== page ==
The most crowded time in Wales is usually from mid-July to late August, when the school summer holidays occur. If you plan to visit popular tourist spots, try to avoid this period or plan your trip during the week from Monday to Friday. Weekends are even busier.

Wales Seasons | Weather

For your perfect five days in wales, it’s important to know which month and season to choose.


It is usually cool, wet, and windy in Wales in the winter months from December to February. The coldest days in Wales occur in January and February, especially along the coast.

Precipitation is quite high in winter, but snow is rare (except in the mountains). Towards the end of winter, rainfall and windy weather decrease significantly. At the beginning of the winter, however, there is often the highest precipitation of the year.

The mountains of Wales are among the coldest places in the UK in the winter, and snow can always fall.


In spring, from March to May, it is usually cool but relatively dry compared to the winter months. The Atlantic Ocean has lost much of its warmth over autumn and winter. Also, in spring, the mountain regions in Wales are among the coolest areas in the UK.


In summer, from June to August, it is also somewhat dry, but rainfall is always possible in Wales. Nevertheless, Wales surprises with many hours of sunshine. However, there are some valleys in the south of Wales, which don’t get much sunshine.


It is usually very unpredictable in autumn from September to November because cool air masses meet here again and again with warm air masses over Great Britain. Also, in autumn, the mountainous regions of Wales are among the coolest regions in the UK.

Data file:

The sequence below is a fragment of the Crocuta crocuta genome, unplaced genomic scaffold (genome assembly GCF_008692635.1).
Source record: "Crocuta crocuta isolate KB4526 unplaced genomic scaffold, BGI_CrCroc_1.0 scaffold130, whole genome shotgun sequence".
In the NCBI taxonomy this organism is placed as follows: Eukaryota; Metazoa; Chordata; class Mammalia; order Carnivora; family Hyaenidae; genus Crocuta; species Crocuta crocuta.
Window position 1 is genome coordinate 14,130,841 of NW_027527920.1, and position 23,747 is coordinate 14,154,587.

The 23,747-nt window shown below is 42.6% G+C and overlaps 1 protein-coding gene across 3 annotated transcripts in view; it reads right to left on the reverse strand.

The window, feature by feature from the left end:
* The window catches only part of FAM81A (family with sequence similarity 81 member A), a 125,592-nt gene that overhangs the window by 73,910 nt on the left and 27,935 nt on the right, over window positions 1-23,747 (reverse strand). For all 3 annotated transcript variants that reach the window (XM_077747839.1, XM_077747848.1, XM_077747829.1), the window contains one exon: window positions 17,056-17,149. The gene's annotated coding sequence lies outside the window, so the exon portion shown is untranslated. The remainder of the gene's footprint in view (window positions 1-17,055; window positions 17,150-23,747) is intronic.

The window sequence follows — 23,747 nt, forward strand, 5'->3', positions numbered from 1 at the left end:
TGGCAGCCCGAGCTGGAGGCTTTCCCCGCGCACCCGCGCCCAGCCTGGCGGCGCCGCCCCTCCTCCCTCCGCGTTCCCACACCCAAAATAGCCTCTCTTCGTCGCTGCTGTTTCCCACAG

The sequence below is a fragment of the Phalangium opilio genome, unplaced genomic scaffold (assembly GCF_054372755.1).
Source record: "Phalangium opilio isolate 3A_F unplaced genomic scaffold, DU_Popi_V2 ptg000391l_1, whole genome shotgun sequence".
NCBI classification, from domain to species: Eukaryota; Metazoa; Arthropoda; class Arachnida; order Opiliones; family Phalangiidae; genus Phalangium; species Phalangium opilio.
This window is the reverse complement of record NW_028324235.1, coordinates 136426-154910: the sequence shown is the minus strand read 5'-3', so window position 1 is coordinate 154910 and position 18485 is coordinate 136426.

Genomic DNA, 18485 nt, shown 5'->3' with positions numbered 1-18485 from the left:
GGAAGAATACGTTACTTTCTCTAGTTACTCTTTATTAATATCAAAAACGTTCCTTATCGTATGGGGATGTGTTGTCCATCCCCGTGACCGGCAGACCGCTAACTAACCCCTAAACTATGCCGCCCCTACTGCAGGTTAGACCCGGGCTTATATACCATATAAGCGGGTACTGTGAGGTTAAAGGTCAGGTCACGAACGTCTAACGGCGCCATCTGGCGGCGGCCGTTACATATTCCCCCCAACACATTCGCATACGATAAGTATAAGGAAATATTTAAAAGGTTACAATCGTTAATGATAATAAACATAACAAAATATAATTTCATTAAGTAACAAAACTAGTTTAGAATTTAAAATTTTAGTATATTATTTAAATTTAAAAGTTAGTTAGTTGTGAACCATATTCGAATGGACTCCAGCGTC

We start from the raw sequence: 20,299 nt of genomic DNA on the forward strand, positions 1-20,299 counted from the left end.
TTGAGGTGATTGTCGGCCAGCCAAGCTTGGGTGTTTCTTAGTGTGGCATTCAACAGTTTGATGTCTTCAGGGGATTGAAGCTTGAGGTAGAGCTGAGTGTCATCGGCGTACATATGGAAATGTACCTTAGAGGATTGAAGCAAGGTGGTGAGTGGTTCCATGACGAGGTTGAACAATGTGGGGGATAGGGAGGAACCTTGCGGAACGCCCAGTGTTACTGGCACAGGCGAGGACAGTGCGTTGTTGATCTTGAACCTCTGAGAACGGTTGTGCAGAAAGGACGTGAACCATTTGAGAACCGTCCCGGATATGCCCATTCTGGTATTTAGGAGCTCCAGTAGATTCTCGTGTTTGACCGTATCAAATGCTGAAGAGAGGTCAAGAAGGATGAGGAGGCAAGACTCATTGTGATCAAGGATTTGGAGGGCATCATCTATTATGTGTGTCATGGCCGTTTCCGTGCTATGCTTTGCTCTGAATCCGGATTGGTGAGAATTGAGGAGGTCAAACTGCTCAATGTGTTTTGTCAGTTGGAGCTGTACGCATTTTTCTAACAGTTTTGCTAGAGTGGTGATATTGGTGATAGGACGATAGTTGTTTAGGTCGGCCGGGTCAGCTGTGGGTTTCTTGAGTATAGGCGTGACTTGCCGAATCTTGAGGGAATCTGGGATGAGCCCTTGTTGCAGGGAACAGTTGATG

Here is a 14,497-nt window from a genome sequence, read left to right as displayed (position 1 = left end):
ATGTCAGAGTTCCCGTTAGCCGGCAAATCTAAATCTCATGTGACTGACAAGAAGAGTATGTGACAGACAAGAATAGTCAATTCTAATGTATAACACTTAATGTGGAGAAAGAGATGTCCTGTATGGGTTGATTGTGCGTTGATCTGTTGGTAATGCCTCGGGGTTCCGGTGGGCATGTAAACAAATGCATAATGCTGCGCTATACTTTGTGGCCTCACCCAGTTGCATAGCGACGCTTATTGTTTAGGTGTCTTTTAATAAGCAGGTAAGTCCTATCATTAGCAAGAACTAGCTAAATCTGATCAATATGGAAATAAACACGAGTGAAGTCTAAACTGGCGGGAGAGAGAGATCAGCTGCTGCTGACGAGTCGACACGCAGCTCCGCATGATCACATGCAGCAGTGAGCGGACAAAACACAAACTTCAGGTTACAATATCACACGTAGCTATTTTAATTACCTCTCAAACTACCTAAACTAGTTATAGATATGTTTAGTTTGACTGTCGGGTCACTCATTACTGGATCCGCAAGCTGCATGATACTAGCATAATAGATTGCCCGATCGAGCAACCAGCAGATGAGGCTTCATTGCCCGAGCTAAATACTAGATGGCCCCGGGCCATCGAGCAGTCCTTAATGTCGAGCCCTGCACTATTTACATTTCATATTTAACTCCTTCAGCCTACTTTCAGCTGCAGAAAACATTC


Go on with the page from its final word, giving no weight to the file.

7 Essential Wales Travel Tips

1. Catch the Heartbeat of Welsh Language

Wales, or Cymru as it’s known in Welsh, is a proud nation where the national language lives and breathes. Even if you only learn a few phrases, the effort is warmly appreciated. Give it a go! Start with “Bore da” (Good morning), “Diolch” (Thank you), and why not “Cymru am byth” (Wales forever) for the big finish.

2. Get Off the Beaten Path

There’s more to Wales than Cardiff. Have you heard of Pembrokeshire Coast? This National Park offers some of the UK’s most jaw-dropping seaside landscapes. Or visit Snowdonia, an adventurer’s paradise with its craggy peaks and quiet valleys. Trust us, your Instagram will thank you!

3. Tap into the Magic of Welsh Castles

No visit to Wales is complete without stepping into the medieval world. With over 600 castles, you have plenty to choose from. A hidden gem is Castell Dinas Brân, perched high on a hill with views that will steal your breath away. Remember, the best way to explore is to hire a local guide – their stories will make the stones come alive.

4. Savor the Taste of Wales

Wales boasts a delicious culinary scene that often goes under the radar. Be sure to try Welsh Cawl (a hearty stew), Bara Brith (fruitcake), and for the adventurous foodie, Laverbread – not a bread, but a unique seaweed delicacy. Visit local farmers’ markets to experience Welsh produce at its freshest.

5. Embrace the “Welsh Weather”

In Wales, they say there’s no such thing as bad weather, just the wrong clothes. Be prepared for the elements with waterproof clothing and good walking shoes. But don’t let a bit of rain dampen your spirits – the dramatic skies and misty landscapes make Wales all the more enchanting.

Embarking on a journey to Wales is stepping into a world of vibrant culture, breathtaking nature, and rich history. Follow these tips to immerse yourself in all that this wonderful land has to offer. Happy travels or, as they say in Wales, “Daith hapus!”

6. Tap Your Feet to Welsh Music

Welsh music is a beautiful blend of tradition and contemporary. Wales is known as the “Land of Song” after all! Be sure to catch a Male Voice Choir performance, a deeply emotional experience, and an integral part of Welsh culture. For contemporary music lovers, Festival No. 6 in Portmeirion is a must-visit for its eclectic mix of artists and stunning seaside location.

7. Navigate Like a Local

Public transport in Wales is reliable but can be sparse in rural areas. Renting a car gives you the freedom to explore at your own pace. But remember, the locals drive on the left side of the road! Also, rural Welsh roads can be narrow and winding, with occasional free-roaming sheep. Embrace these moments as part of the Welsh charm.